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By Joan Kent, Ph.D.

“Sugar is bad stuff, but what should I eat on a long ride?” Over the years, many cyclists have asked me that question. In reply, I came up with the idea for Dr. Joan”™s Potato Goo. (No, that”™s not a brand name, just my private joke.)

I”™ve used Potato Goo successfully on many long rides, including indoor centuries. The late, very great Jim Karanas made it the staple of his diet on long rides (he also ate other foods on ultra rides). I”™ve often made extra for group rides, and it has developed quite a following. It even brought a skilled rider back from a complete bonk after he”™d been eating bars and gels all ride long.

Never one for complicated recipes, I make this the easy way. You”™ll need:
- raw potatoes of any kind (red potatoes have a really terrific, smooth texture, and I use organic)
- salt (sea salt is nice for the minerals, but not essential)
- a little water (I used distilled)
- snack-size zipper bags
- a food processor.

Select about 3 or 4 potatoes and cook them, with skins, any way you like. I microwave because I”™m the laziest cook in the known universe, but choose your favorite method. They should be soft when done.

Let the potatoes cool. Slice them and place them in a food processor with some sea salt. How much salt depends on the number and size of the potatoes, but you”™ll need to taste the mixture once you”™ve started mixing. IMPORTANT — It should taste salty, but not overly salty.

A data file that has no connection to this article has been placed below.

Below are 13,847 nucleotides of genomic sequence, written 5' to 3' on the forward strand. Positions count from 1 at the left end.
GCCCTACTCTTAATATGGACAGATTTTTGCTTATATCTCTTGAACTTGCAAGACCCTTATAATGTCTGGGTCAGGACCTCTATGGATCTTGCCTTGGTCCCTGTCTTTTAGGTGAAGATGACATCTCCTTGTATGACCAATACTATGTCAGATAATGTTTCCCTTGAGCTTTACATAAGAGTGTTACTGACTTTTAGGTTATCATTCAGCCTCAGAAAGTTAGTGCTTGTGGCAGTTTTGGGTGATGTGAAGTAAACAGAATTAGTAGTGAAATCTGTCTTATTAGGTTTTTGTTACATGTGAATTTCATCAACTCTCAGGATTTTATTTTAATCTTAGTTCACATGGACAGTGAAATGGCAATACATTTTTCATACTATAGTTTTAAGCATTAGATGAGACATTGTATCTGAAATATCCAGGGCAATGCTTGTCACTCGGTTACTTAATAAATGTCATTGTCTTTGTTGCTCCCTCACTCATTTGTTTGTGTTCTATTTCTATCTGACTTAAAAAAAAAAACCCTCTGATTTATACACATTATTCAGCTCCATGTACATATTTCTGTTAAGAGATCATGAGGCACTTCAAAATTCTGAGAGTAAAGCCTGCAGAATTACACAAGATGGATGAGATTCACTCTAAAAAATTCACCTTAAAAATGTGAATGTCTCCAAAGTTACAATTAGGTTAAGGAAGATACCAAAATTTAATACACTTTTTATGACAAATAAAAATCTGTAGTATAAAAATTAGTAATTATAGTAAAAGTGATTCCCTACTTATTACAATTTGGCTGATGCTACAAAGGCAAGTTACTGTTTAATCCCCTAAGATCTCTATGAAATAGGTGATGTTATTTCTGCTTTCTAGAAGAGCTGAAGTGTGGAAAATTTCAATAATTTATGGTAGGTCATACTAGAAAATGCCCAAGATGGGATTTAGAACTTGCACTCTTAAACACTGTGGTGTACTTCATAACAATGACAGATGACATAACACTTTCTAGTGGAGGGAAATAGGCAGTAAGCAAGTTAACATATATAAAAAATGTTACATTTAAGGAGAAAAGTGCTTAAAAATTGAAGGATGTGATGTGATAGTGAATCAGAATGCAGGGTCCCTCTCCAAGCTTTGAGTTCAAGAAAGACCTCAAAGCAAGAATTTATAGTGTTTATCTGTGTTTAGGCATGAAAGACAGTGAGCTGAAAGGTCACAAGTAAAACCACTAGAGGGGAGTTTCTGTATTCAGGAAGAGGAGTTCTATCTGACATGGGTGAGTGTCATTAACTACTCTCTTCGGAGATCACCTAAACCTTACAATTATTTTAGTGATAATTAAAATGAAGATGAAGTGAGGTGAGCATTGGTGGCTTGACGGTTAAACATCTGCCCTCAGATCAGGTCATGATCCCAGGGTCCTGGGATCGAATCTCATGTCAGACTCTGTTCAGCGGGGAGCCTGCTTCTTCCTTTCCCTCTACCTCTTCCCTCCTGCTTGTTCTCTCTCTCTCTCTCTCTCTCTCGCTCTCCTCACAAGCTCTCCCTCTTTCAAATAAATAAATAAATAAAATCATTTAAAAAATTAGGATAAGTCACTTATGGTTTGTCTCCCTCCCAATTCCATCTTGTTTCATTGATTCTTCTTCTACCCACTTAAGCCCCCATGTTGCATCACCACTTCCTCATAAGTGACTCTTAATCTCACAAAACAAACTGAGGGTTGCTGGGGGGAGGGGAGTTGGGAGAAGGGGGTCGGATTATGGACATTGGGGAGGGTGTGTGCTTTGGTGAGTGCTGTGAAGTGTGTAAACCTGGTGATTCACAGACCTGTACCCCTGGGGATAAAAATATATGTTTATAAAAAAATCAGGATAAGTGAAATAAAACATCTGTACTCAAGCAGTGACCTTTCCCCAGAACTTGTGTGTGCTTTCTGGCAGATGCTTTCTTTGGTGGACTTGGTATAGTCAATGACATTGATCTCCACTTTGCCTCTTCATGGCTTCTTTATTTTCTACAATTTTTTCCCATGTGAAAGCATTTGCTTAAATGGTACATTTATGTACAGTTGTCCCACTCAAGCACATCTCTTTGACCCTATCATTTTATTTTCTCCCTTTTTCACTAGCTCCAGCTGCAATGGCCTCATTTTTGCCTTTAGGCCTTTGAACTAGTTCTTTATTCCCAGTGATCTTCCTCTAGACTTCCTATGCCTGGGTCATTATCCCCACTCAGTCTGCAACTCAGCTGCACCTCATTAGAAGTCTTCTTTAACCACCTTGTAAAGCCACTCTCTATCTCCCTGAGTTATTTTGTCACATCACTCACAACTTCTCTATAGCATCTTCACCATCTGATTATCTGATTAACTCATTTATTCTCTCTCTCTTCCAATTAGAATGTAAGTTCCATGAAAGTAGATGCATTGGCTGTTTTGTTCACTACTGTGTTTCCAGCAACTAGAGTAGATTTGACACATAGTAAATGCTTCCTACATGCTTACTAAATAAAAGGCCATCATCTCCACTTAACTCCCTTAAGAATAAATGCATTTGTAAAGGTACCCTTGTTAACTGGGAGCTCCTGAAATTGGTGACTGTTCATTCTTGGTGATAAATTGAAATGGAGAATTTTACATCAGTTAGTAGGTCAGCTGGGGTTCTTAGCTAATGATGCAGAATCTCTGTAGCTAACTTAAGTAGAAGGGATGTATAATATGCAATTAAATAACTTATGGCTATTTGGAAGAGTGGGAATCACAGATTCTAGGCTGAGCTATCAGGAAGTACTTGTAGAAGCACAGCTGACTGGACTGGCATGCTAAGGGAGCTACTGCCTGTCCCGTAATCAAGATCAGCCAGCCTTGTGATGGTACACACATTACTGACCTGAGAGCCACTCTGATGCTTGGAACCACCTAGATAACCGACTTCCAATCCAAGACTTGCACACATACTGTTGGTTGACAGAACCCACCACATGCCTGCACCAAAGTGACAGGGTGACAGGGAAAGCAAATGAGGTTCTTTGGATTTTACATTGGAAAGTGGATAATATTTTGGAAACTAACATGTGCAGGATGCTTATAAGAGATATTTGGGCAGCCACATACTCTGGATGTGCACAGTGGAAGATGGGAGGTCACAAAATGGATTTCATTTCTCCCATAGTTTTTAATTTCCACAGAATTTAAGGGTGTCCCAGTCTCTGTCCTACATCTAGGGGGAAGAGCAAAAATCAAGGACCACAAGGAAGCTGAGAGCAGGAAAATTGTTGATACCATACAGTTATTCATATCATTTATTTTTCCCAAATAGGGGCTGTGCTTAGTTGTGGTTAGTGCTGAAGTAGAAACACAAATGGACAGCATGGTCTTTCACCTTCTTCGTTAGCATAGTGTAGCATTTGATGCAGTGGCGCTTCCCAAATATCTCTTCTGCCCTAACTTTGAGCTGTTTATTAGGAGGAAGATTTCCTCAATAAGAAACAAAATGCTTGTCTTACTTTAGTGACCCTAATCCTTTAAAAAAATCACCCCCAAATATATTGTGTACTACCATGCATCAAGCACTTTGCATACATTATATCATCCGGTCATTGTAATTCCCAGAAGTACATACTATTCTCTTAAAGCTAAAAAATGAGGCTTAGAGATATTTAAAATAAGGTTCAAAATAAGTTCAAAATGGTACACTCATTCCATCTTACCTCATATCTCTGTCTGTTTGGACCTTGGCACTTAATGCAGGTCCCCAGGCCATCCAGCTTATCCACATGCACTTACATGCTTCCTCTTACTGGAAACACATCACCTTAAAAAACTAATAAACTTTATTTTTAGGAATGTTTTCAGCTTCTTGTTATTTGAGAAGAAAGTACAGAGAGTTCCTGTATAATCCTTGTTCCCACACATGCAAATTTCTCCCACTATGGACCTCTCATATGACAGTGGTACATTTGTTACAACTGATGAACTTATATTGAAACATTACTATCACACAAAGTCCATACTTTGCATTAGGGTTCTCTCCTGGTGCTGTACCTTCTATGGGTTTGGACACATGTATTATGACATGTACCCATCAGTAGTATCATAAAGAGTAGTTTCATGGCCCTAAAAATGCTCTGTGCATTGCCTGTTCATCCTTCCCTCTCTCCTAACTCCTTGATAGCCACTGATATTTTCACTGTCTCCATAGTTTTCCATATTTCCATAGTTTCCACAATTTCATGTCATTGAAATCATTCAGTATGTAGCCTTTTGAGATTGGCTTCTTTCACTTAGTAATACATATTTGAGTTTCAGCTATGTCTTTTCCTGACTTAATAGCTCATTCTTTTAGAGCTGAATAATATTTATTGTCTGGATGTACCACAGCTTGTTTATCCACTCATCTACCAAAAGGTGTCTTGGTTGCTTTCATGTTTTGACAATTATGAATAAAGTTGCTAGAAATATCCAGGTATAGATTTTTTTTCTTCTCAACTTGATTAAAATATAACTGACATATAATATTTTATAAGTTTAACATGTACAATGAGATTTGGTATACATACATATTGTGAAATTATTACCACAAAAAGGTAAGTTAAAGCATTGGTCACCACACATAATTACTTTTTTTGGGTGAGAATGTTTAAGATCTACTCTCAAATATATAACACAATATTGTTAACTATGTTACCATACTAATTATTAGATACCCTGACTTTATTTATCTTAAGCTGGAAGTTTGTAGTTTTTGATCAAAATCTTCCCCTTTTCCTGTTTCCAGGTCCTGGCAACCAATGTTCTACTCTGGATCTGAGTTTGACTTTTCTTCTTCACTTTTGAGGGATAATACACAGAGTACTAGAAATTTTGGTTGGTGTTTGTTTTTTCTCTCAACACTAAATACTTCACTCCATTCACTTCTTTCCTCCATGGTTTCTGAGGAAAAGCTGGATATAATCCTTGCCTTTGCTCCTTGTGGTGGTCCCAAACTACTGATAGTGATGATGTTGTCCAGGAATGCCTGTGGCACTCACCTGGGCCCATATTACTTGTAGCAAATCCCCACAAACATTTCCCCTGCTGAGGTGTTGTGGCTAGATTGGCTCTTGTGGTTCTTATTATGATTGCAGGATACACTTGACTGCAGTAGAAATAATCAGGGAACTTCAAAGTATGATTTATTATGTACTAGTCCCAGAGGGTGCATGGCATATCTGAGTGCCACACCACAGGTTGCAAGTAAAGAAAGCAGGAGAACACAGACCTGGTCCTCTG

Add water, a little at a time, to make a paste. You”™ll be squeezing the Goo out of the corner of the zipper bag, so adjust the consistency. Too thick will obviously not squeeze out easily; too watery will make a runny mess.

Once everything”™s in the food processor, just start it and let it run until the Goo has a uniform texture. Taste for the salt, add more if necessary, add water if necessary, and done!

Spoon the Goo into snack-size zipper bags, filling each bag with only the amount you”™d want to consume at a rest stop. I actually carry a few zipper bags of Goo in my back jersey pocket, inside a light-weight plastic bag from the grocery store, and keep the empty zipper bags in the plastic bag until I find a place to dispose of them.

So what do you get with Potato Goo that you don”™t get with bars, gels, shots, or other sugars? You get the recommended electrolytes — potassium from the potatoes, sodium from the salt — along with the fastest carbs going. Much faster than sugar. Glycemic index (GI) is hardly the be-all/end-all, but here”™s one instance in which it”™s quite helpful. The GI of potatoes is far higher (faster) than that of sugar, so the potatoes start working almost immediately. You can really feel them. There”™s no sugar crash. And potatoes don”™t cause the gastro-intestinal upsets commonly associated with fructose — a common ingredient in many bars and sports drinks.

For anyone who”™s sensitive to sugar, this is a better way to fuel because you won”™t find yourself dealing with sugar cravings, withdrawal, malaise, or other after-effects of sugar consumption.

Caution: No nutrition surprises on Performance Day! If you have a major ride coming up, try this on a training ride first. Know how your body responds before you invest 100% in Potato Goo. Please always eat a solid pre-training meal before your ride.

Dr. Joan”™s Potato Goo has worked for indoor and outdoor cyclists, runners, and indoor rowers. If you try it, please let me know how it works for you.

Joan Kent

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